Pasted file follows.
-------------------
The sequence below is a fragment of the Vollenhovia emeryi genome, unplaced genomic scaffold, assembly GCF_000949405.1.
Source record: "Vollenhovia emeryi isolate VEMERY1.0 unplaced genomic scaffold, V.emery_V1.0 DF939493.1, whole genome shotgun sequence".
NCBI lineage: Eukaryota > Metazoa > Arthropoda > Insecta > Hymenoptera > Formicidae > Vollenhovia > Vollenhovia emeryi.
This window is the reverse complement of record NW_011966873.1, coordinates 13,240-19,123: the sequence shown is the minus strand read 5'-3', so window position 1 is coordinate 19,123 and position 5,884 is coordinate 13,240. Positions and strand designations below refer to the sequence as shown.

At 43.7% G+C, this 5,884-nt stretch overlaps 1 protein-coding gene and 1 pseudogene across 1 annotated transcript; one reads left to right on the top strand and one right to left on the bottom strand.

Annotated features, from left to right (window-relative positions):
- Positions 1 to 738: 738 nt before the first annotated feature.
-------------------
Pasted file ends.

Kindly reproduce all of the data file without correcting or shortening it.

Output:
The sequence below is a fragment of the Vollenhovia emeryi genome, unplaced genomic scaffold, assembly GCF_000949405.1.
Source record: "Vollenhovia emeryi isolate VEMERY1.0 unplaced genomic scaffold, V.emery_V1.0 DF939493.1, whole genome shotgun sequence".
NCBI lineage: Eukaryota > Metazoa > Arthropoda > Insecta > Hymenoptera > Formicidae > Vollenhovia > Vollenhovia emeryi.
This window is the reverse complement of record NW_011966873.1, coordinates 13,240-19,123: the sequence shown is the minus strand read 5'-3', so window position 1 is coordinate 19,123 and position 5,884 is coordinate 13,240. Positions and strand designations below refer to the sequence as shown.

At 43.7% G+C, this 5,884-nt stretch overlaps 1 protein-coding gene and 1 pseudogene across 1 annotated transcript; one reads left to right on the top strand and one right to left on the bottom strand.

Annotated features, from left to right (window-relative positions):
- Positions 1 to 738: 738 nt before the first annotated feature.